By William Michael Smith
By Jef With One F
By Craig Hlavaty
By Jesse Sendejas Jr.
By Sonya Harvey
By Jesse Sendejas Jr.
By Nathan Smith
By Craig Hlavaty
For me, coming up country was difficult under the auspices of Willie Nelson. This young buckaroo in South Texas received all sorts of life lessons and mixed messages from the Redheaded Stranger over the years, from the warning "Mama, Don't Let Your Babies Grow Up to be Cowboys" to the telling admission that "My Heroes Have Always Been Cowboys." Earlier this year, the dust had scarcely settled on Brokeback Mountain when Nelson cut "Cowboys Are Frequently Secretly (Fond of Each Other)." But he wasn't (again) questioning the simplistic iconography of the cowpoke, he was merely cementing his continual identification with the outsider and outcast, whoever it may be.
By the early '70s, Nelson had become used to such a role himself. Although his pen had already captured honky-tonk heartache in amber with "Crazy" and "Night Life," two products of a particularly fertile songwriting week while he was based here in Houston ("Funny How Time Slips Away" was the third), he was out of sorts with the crewcut Songwriter's Row in Nashville. With his flat, one-step-behind vocal delivery, he wasn't exactly cutting it on his own, either. It didn't help that he doobed more than he drank and grew his hair long; he was also hep to the poetry of Kahlil Gibran, which revealed to him that "life on earth is a quest for returning to God." About to turn 40, Willie envisioned a country music that reached beyond mere boot-scoot tunes, to full-blown concept records.
Dropped by RCA after his mystically perplexing Yesterday's Wine, he was quickly signed by Atlantic's Jerry Wexler to shore up their country division with his binocular vision. Although he cut only two records for the label -- 1973's Shotgun Willie and 1974's Phases and Stages -- both legitimized the "outlaw" movement and showcased the sort of country-rock hybrids being crafted in and around Austin. These two albums (alongside outtakes and a sweaty, ass-kicking live set at the Texas Opry House) are packed in a nifty stash box, The Complete Atlantic Sessions.
While I'm no closer to parsing the underlying themes of Shotgun Willie now than when I wore diapers with my jeans, the remaster stirs up childhood impressions nevertheless. Like thinking that "Whiskey River" was where you could go tubing on a summer's day, rather than a Lethe sort of oblivion. Or realizing that the character on the title track wasn't some cartoon kook, but rather a haggard speed freak "biting on a bullet and pulling out all of his hair."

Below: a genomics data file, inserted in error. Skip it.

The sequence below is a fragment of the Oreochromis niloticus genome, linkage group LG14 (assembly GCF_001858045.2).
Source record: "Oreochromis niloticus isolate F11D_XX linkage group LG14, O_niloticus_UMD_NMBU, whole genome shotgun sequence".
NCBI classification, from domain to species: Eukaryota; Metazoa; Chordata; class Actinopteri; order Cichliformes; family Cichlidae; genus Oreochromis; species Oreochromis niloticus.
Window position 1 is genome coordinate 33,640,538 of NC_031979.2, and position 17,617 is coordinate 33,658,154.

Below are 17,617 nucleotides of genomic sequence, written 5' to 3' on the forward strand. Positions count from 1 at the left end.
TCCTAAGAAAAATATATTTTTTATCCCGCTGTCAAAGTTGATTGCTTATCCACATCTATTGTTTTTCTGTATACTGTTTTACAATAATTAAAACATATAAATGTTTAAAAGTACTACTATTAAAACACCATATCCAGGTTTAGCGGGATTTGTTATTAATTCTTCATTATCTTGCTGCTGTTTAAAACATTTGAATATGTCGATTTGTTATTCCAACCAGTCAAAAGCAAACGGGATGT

Shotgun Willie was more than just an outlaw cutout in a shooting gallery, though; he was a master craftsman tucking poetic nuances and nimble musical hybrids into every pocket of a song. Callous and wary on "You Look Like the Devil," downtrodden on "Sad Songs and Waltzes," jovial and lascivious on "Stay All Night (Stay a Little Longer)," Nelson's mood swings are matched by the western swing of his backing band. Versed in Bob Wills, roadhouses and Austin's hippie festivals, the band members (especially on the live disc) proved that they could imbibe brewhaus polka, Django's jazz and the type of twangy Texas funk as parlayed by folks like Joe Tex and still call it country.
Phases and Stages, Willie's first full-fledged concept album, predates the epochal Red Headed Stranger by a year. In this reimagining of the well-trodden country trope of divorce, the husband and wife split the record evenly, albeit bitterly. Circular in its themes, it's stitched together with bittersweet perceptions and workaday detail: He feels like the L.A. smog and Houston haze amid the jet-plane bustle of "Bloody Mary Morning"; she misses his laundry while pensively "Washing the Dishes." Even upbeat two-steps like "Sister's Coming Home" mix in a shot of harsh reality: Her blue jeans fit a bit tighter now, and it's not so funny how time slips away.
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